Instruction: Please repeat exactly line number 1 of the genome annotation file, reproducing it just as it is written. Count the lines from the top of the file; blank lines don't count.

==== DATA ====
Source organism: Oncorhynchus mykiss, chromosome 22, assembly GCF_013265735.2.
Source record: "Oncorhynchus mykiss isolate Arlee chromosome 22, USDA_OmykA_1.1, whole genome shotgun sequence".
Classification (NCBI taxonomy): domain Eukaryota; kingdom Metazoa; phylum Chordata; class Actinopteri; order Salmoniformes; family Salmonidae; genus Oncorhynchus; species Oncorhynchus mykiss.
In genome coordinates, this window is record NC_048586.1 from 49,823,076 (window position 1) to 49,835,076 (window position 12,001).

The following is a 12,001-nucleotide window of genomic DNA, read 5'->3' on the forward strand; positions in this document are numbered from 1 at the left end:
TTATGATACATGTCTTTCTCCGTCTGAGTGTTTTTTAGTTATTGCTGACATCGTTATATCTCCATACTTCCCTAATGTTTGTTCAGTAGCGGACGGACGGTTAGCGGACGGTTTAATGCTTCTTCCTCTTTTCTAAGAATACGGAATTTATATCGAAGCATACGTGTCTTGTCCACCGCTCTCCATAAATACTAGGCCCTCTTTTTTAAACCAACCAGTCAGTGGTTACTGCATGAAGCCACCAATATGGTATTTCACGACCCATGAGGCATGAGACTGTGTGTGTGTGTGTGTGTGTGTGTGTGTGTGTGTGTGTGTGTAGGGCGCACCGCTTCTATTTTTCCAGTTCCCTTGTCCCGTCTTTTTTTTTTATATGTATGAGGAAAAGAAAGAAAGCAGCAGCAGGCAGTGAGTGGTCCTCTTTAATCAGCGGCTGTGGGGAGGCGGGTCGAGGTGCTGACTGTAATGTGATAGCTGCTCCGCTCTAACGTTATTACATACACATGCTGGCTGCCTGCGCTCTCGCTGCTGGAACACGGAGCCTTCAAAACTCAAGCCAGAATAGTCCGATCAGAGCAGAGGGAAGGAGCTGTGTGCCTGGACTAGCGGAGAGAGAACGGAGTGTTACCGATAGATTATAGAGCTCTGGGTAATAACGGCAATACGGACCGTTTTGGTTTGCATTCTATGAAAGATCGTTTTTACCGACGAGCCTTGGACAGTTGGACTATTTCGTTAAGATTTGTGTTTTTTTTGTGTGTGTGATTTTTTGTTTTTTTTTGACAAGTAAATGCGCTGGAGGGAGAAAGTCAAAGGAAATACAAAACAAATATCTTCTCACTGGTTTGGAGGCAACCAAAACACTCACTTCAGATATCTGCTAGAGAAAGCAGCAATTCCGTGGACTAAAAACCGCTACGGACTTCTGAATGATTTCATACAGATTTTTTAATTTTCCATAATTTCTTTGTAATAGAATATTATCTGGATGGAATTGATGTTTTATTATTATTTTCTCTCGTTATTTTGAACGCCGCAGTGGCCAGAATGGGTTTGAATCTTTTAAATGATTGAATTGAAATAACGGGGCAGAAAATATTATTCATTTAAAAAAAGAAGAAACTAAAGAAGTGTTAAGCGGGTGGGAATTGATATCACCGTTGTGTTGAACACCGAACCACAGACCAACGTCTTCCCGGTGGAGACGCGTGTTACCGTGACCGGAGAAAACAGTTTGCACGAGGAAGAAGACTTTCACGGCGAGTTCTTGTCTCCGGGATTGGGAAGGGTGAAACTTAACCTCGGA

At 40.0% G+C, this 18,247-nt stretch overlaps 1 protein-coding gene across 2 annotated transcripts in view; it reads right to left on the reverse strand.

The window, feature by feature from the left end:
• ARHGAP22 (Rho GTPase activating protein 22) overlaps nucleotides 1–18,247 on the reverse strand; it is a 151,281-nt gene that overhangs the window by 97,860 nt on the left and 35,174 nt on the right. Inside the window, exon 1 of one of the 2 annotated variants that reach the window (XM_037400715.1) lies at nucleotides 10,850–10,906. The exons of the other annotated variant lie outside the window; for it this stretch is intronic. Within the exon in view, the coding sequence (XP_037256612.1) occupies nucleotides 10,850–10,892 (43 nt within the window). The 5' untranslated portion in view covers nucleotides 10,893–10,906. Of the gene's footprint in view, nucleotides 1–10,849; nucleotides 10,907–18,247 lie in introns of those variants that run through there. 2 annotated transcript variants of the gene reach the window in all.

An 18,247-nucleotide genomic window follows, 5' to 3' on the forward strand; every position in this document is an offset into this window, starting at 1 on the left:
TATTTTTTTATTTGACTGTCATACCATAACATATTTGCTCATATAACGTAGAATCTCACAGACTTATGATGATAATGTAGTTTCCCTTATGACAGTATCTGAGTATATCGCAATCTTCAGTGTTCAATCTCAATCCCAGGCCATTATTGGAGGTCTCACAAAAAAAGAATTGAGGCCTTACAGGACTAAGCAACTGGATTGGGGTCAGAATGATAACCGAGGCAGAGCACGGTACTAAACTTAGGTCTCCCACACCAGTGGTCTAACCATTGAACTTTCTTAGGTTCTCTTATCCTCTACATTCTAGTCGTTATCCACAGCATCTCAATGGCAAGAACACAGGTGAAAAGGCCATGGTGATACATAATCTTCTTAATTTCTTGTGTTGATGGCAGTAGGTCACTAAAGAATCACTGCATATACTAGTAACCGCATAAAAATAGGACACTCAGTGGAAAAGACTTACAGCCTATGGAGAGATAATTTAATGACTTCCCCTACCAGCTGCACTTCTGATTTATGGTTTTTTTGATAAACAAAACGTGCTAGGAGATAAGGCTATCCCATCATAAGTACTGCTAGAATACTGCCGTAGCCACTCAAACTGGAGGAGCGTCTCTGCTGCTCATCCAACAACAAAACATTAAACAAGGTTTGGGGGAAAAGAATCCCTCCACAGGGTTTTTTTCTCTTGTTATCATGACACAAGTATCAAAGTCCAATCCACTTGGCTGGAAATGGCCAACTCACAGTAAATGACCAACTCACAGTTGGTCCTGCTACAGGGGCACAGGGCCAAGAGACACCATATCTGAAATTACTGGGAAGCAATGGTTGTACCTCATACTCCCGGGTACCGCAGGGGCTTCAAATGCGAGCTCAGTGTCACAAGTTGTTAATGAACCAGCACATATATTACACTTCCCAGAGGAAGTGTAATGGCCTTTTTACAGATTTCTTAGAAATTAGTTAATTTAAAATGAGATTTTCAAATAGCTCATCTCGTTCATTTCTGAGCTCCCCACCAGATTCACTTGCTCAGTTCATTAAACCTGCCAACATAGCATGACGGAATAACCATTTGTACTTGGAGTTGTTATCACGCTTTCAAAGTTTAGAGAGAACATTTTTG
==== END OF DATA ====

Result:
Source organism: Oncorhynchus mykiss, chromosome 22, assembly GCF_013265735.2.